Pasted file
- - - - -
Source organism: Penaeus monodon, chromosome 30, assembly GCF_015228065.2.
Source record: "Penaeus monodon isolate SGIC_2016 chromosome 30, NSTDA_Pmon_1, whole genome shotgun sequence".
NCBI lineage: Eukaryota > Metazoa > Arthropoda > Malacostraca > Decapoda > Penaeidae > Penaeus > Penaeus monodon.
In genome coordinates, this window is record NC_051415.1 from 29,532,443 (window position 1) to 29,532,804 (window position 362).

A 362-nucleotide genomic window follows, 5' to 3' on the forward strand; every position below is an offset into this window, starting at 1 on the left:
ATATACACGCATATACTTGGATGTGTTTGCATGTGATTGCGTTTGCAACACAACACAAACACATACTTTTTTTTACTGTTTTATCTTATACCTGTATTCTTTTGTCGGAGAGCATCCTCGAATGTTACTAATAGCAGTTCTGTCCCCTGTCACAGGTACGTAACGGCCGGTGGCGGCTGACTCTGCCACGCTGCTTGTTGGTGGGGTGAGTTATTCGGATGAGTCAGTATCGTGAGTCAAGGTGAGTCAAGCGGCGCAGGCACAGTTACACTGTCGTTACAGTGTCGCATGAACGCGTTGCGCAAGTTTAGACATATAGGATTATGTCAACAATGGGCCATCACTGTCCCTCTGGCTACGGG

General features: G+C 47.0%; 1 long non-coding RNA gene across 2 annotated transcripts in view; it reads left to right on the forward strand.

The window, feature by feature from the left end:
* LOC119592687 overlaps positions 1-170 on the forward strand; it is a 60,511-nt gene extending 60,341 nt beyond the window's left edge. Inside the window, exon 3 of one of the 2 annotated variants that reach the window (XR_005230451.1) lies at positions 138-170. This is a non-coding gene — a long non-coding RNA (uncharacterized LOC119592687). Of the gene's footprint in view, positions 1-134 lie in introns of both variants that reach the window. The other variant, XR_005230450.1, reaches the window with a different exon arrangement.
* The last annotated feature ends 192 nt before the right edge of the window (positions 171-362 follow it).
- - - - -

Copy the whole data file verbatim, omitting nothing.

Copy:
Source organism: Penaeus monodon, chromosome 30, assembly GCF_015228065.2.
Source record: "Penaeus monodon isolate SGIC_2016 chromosome 30, NSTDA_Pmon_1, whole genome shotgun sequence".
NCBI lineage: Eukaryota > Metazoa > Arthropoda > Malacostraca > Decapoda > Penaeidae > Penaeus > Penaeus monodon.
In genome coordinates, this window is record NC_051415.1 from 29,532,443 (window position 1) to 29,532,804 (window position 362).

A 362-nucleotide genomic window follows, 5' to 3' on the forward strand; every position below is an offset into this window, starting at 1 on the left:
ATATACACGCATATACTTGGATGTGTTTGCATGTGATTGCGTTTGCAACACAACACAAACACATACTTTTTTTTACTGTTTTATCTTATACCTGTATTCTTTTGTCGGAGAGCATCCTCGAATGTTACTAATAGCAGTTCTGTCCCCTGTCACAGGTACGTAACGGCCGGTGGCGGCTGACTCTGCCACGCTGCTTGTTGGTGGGGTGAGTTATTCGGATGAGTCAGTATCGTGAGTCAAGGTGAGTCAAGCGGCGCAGGCACAGTTACACTGTCGTTACAGTGTCGCATGAACGCGTTGCGCAAGTTTAGACATATAGGATTATGTCAACAATGGGCCATCACTGTCCCTCTGGCTACGGG

General features: G+C 47.0%; 1 long non-coding RNA gene across 2 annotated transcripts in view; it reads left to right on the forward strand.

The window, feature by feature from the left end:
* LOC119592687 overlaps positions 1-170 on the forward strand; it is a 60,511-nt gene extending 60,341 nt beyond the window's left edge. Inside the window, exon 3 of one of the 2 annotated variants that reach the window (XR_005230451.1) lies at positions 138-170. This is a non-coding gene — a long non-coding RNA (uncharacterized LOC119592687). Of the gene's footprint in view, positions 1-134 lie in introns of both variants that reach the window. The other variant, XR_005230450.1, reaches the window with a different exon arrangement.
* The last annotated feature ends 192 nt before the right edge of the window (positions 171-362 follow it).